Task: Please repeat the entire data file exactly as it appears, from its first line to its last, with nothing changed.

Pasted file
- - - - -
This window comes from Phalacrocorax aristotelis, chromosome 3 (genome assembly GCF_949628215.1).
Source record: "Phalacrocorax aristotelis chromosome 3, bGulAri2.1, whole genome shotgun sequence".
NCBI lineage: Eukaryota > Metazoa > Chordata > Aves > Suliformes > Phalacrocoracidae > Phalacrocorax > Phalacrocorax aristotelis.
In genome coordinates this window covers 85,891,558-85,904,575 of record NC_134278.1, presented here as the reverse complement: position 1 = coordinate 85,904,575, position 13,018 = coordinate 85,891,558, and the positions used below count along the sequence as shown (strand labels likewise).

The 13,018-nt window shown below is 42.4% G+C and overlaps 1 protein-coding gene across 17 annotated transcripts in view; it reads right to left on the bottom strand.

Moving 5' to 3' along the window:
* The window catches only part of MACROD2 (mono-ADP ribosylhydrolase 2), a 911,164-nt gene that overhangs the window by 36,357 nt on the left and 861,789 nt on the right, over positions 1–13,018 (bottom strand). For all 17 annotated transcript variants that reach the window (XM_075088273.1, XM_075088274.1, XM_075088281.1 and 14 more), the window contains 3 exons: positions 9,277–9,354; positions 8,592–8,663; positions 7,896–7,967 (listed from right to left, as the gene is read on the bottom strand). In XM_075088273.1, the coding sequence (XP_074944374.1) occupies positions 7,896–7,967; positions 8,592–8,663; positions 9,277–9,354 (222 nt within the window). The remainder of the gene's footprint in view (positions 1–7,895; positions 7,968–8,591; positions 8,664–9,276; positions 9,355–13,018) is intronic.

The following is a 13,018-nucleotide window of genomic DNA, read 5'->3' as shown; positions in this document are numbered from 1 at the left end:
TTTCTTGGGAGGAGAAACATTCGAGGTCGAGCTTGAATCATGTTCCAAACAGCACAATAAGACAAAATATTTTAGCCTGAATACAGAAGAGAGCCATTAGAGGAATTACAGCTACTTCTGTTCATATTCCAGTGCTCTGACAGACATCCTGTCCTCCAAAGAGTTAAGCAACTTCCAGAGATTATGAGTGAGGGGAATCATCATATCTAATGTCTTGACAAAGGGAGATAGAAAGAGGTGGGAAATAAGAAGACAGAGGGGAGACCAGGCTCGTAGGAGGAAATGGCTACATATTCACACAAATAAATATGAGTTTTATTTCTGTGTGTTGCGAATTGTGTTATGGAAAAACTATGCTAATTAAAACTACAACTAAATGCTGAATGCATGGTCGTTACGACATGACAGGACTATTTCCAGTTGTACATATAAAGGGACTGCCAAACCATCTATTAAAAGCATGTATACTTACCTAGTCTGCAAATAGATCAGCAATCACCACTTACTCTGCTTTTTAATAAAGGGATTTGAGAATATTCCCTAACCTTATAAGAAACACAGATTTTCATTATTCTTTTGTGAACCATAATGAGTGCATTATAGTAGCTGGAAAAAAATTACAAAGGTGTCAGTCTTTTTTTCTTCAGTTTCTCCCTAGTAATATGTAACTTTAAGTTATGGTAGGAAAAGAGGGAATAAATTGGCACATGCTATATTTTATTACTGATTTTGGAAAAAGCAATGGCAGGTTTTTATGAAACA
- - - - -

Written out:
This window comes from Phalacrocorax aristotelis, chromosome 3 (genome assembly GCF_949628215.1).
Source record: "Phalacrocorax aristotelis chromosome 3, bGulAri2.1, whole genome shotgun sequence".
NCBI lineage: Eukaryota > Metazoa > Chordata > Aves > Suliformes > Phalacrocoracidae > Phalacrocorax > Phalacrocorax aristotelis.
In genome coordinates this window covers 85,891,558-85,904,575 of record NC_134278.1, presented here as the reverse complement: position 1 = coordinate 85,904,575, position 13,018 = coordinate 85,891,558, and the positions used below count along the sequence as shown (strand labels likewise).

The 13,018-nt window shown below is 42.4% G+C and overlaps 1 protein-coding gene across 17 annotated transcripts in view; it reads right to left on the bottom strand.

Moving 5' to 3' along the window:
* The window catches only part of MACROD2 (mono-ADP ribosylhydrolase 2), a 911,164-nt gene that overhangs the window by 36,357 nt on the left and 861,789 nt on the right, over positions 1–13,018 (bottom strand). For all 17 annotated transcript variants that reach the window (XM_075088273.1, XM_075088274.1, XM_075088281.1 and 14 more), the window contains 3 exons: positions 9,277–9,354; positions 8,592–8,663; positions 7,896–7,967 (listed from right to left, as the gene is read on the bottom strand). In XM_075088273.1, the coding sequence (XP_074944374.1) occupies positions 7,896–7,967; positions 8,592–8,663; positions 9,277–9,354 (222 nt within the window). The remainder of the gene's footprint in view (positions 1–7,895; positions 7,968–8,591; positions 8,664–9,276; positions 9,355–13,018) is intronic.

The following is a 13,018-nucleotide window of genomic DNA, read 5'->3' as shown; positions in this document are numbered from 1 at the left end:
TTTCTTGGGAGGAGAAACATTCGAGGTCGAGCTTGAATCATGTTCCAAACAGCACAATAAGACAAAATATTTTAGCCTGAATACAGAAGAGAGCCATTAGAGGAATTACAGCTACTTCTGTTCATATTCCAGTGCTCTGACAGACATCCTGTCCTCCAAAGAGTTAAGCAACTTCCAGAGATTATGAGTGAGGGGAATCATCATATCTAATGTCTTGACAAAGGGAGATAGAAAGAGGTGGGAAATAAGAAGACAGAGGGGAGACCAGGCTCGTAGGAGGAAATGGCTACATATTCACACAAATAAATATGAGTTTTATTTCTGTGTGTTGCGAATTGTGTTATGGAAAAACTATGCTAATTAAAACTACAACTAAATGCTGAATGCATGGTCGTTACGACATGACAGGACTATTTCCAGTTGTACATATAAAGGGACTGCCAAACCATCTATTAAAAGCATGTATACTTACCTAGTCTGCAAATAGATCAGCAATCACCACTTACTCTGCTTTTTAATAAAGGGATTTGAGAATATTCCCTAACCTTATAAGAAACACAGATTTTCATTATTCTTTTGTGAACCATAATGAGTGCATTATAGTAGCTGGAAAAAAATTACAAAGGTGTCAGTCTTTTTTTCTTCAGTTTCTCCCTAGTAATATGTAACTTTAAGTTATGGTAGGAAAAGAGGGAATAAATTGGCACATGCTATATTTTATTACTGATTTTGGAAAAAGCAATGGCAGGTTTTTATGAAACA